The overall physical market tumbled on average by 9 cents Thursday as traders cited a lack of demand, a return of nuclear generation and unsupportive weather patterns.

Eastern points were especially hard hit, but Texas and Midcontinent locations were also pummeled. The Energy Information Administration (EIA) reported a build of 71 Bcf, which was almost precisely what the market was expecting, and futures prices yawned to a positive settlement. At the close of futures trading July had risen four-tenths of a cent to $2.422 and August had gained 1.0 cent to $2.481. July crude oil continued its march lower dropping $1.29 to $86.53/bbl.

The Midcontinent was handed mostly double-digit losses as buyers were hard to find. “There is nobody buying anything. The weather is mild and we don’t see any usage,” said an Oklahoma marketer. He added that he expected that to change in three to four days as “hot weather is coming back. There are also nuclear units coming back,” and that was expected to temper the demand for natural gas as well.

According to the NGI NRC Power Reactor Status Report, 17,188 MW of nuclear power capacity was offline Thursday due to plants operating at less than total capacity or shut down. A week earlier 18,540 MW of nuclear power was down. Total U.S. capacity is 100,900 MW generated by 104 facilities.

Next-day gas on ANR SW dropped more than a dime and NGPL Midcontinent Pool was off by a few pennies less. Quotes on Panhandle Eastern and Oklahoma Gas Transmission were each about a dime lower.

East Texas points also weakened. Gas into Carthage fell just over a dime and NGPL TX OK and Katy were each down by more than a nickel.

East and Northeast prices plunged as temperatures were forecast to drop closer to seasonal norms. According to, Boston’s Thursday high of 82 was forecast to drop to 70 Friday and 65 Saturday, and New York City was expecting its 81 degree high on Thursday to fall to 76 on Friday and 76 Saturday. The Thursday high of 82 in Philadelphia was forecast to ease to 79 Friday and 76 Saturday.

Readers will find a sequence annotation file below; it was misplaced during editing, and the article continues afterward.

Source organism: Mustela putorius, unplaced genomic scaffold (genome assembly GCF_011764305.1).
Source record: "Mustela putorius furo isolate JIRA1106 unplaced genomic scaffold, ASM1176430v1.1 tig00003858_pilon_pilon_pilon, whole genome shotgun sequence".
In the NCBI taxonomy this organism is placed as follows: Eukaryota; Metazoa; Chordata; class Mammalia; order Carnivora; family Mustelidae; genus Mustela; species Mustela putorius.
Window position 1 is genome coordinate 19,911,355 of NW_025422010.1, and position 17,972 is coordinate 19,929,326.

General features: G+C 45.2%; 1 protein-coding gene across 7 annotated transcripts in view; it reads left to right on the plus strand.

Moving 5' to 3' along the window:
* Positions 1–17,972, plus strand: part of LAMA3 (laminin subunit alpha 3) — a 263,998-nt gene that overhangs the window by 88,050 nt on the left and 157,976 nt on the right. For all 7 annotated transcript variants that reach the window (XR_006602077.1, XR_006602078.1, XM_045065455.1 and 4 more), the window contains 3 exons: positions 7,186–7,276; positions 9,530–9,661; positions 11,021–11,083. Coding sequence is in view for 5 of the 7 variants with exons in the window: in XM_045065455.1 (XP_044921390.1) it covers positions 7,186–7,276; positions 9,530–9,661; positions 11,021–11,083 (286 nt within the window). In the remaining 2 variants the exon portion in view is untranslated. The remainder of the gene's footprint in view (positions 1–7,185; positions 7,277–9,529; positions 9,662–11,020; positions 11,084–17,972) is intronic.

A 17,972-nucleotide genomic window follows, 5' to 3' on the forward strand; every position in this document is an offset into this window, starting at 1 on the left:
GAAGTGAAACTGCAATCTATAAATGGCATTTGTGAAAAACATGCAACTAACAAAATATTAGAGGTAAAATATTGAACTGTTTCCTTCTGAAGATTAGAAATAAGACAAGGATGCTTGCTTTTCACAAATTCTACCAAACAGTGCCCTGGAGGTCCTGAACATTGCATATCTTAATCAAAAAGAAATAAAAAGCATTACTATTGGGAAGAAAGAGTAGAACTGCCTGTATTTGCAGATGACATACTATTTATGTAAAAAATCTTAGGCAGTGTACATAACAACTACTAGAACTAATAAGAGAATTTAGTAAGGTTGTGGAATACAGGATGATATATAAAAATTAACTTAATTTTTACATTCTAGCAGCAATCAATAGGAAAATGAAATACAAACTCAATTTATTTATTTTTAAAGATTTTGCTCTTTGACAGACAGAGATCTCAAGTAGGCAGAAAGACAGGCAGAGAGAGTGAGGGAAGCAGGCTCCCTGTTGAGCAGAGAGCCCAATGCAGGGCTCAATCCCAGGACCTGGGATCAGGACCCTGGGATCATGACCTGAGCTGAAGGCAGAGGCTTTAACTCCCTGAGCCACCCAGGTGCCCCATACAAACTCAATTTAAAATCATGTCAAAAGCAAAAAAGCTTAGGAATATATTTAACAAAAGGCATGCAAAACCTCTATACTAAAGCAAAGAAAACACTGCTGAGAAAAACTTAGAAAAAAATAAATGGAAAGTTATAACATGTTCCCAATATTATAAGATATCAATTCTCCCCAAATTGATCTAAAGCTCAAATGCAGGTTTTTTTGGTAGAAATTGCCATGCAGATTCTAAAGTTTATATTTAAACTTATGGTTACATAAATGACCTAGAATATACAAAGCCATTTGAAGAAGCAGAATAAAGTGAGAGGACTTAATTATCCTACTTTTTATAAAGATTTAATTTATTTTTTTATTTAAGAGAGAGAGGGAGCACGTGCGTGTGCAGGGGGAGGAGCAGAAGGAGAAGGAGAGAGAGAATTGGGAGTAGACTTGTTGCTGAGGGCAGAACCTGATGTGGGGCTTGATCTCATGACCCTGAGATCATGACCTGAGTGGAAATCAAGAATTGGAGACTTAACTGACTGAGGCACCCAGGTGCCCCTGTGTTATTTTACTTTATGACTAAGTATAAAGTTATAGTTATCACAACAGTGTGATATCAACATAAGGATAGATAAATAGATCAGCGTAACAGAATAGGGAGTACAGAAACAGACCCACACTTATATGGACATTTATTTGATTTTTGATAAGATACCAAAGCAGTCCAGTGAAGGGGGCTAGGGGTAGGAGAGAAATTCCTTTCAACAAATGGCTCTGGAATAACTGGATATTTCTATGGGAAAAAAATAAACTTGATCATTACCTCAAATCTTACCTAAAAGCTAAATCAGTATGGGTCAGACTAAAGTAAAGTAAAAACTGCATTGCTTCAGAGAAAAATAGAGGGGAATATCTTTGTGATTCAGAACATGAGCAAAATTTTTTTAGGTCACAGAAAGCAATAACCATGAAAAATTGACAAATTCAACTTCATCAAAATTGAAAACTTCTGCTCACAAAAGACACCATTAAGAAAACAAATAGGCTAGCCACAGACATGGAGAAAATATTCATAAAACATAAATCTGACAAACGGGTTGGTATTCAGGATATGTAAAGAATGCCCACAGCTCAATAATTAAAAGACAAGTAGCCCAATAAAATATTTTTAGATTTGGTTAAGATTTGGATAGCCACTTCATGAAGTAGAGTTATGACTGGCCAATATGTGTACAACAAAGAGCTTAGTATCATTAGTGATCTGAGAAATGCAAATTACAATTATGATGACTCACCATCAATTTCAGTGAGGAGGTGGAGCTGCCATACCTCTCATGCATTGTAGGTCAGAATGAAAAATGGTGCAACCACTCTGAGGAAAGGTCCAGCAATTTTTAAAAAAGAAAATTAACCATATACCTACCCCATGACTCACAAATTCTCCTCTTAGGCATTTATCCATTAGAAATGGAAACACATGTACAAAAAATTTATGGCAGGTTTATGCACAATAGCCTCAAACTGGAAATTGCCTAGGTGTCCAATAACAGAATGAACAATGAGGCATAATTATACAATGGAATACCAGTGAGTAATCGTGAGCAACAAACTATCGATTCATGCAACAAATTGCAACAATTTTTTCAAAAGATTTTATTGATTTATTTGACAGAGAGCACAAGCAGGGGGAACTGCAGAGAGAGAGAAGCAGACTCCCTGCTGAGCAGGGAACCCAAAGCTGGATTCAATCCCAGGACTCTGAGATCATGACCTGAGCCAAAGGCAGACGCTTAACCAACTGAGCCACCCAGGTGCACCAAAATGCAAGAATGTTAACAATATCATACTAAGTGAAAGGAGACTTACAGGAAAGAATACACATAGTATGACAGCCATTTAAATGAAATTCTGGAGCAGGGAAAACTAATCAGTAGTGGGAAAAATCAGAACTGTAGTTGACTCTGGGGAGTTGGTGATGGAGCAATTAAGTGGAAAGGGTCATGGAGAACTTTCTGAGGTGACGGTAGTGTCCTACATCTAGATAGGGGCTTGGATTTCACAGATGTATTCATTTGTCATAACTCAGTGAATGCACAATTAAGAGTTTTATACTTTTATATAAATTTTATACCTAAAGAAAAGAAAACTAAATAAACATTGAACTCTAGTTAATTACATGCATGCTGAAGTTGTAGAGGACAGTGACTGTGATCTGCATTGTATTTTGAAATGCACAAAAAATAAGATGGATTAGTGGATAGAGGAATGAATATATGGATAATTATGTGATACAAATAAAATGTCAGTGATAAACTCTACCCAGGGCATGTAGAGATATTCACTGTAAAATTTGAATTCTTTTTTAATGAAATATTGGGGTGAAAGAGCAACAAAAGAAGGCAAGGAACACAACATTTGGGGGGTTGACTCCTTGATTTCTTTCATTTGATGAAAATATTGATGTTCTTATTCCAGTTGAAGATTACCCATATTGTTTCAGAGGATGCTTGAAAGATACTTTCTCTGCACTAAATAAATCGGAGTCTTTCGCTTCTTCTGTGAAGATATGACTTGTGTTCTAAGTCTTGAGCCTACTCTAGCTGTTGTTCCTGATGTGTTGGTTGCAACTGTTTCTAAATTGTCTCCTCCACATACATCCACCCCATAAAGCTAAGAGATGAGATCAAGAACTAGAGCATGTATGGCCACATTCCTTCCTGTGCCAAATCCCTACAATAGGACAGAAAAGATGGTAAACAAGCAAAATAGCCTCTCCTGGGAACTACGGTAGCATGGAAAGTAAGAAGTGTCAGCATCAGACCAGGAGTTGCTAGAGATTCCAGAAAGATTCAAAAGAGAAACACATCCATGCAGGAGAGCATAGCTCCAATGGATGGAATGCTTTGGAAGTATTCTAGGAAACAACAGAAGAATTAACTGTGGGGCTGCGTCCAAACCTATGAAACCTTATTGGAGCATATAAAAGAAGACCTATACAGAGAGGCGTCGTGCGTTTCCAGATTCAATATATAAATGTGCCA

The National Weather Service (NWS) in southeast Massachusetts said “high pressure will move east of the area as low pressure moves into the Great Lakes Friday.” NWS said increasing clouds “will result in high temperatures in the middle 70s [at] most locations. With light winds in the boundary layer…expect sea breezes to develop on the East Coast so temperatures will be cooler (in the upper 60s) along the coast.”

Quotes on Algonquin Citygate were lower by nearly 20 cents and gas delivered to Iroquois Waddington was almost 15 cents lower. Gas into Tennessee Zone 6 200 L fell more than a quarter.

Other eastern points weakened as well. Tetco M-3 and Transco Zone 6 both fell by more than a dime.

California points seemed to escape much of the weakness of the rest of the country. SoCal Citygate was flat, and SoCal Border added a penny. PG&E Citygate fell close to a nickel.

Futures traders noted that after initial weakness following an inventory report that was pretty much on target, prices managed to recover. “The market closed on a positive note, and that is a good sign because we had literally been coming in lower for the last two weeks, give or take,” said a New York floor trader. “We are probably settling into what traders consider a reasonable price between $2.30 to $2.50. I would think if there were sell stops they would be under the $2.30 level.”

The 10:30 a.m. EDT release of storage data by the EIA showed traders that the ongoing contraction in the storage surplus was indeed still under way, but before its release it was unclear what the impact on prices would be. Tim Evans of Citi Futures Perspective had forecast a bullish build of 59 Bcf, well below industry peers who had estimated close to a 70 Bcf increase. The 70 Bcf increase “would be a supportive figure compared with the 99 Bcf five-year average refill for the date but not as bullish as our model’s 59 Bcf estimate. A build of more than 59 Bcf would indicate some weakening of the market’s background supply-demand balance, possibly on some shift in utility demand away from natural gas and back toward coal,” he said Wednesday.

Other estimates were about 10 Bcf higher. IAF Advisors of Houston forecast a build of 70 Bcf, and industry consultant Bentek Energy correctly predicted an increase of 71 Bcf. A Reuters survey of 18 traders and analysts revealed an average gain of 70 Bcf with a range of 59-82 Bcf.

Inventories currently stand at 2,815 Bcf, and the EIA estimates storage capacity at 4,103 Bcf. With 23 weeks left in the traditional injection season, that leaves an average weekly build of just 56 Bcf required to “fill” storage.

The year-on-five-year surplus currently stands at 724 Bcf, and Evans saw the surplus falling to 601 Bcf as of June 15 if his model were correct. “The primary bearish risk to this forecast is if power utilities react to the recent recovery in natural gas prices and weaker coal price performance by switching back to coal. The potential loss of this pickup in market share may limit the upside for natural gas prices over the near to intermediate term while we wait for some confirmation that U.S. natural gas production has moderated, which we see as necessary to support a more sustained recovery in price.”

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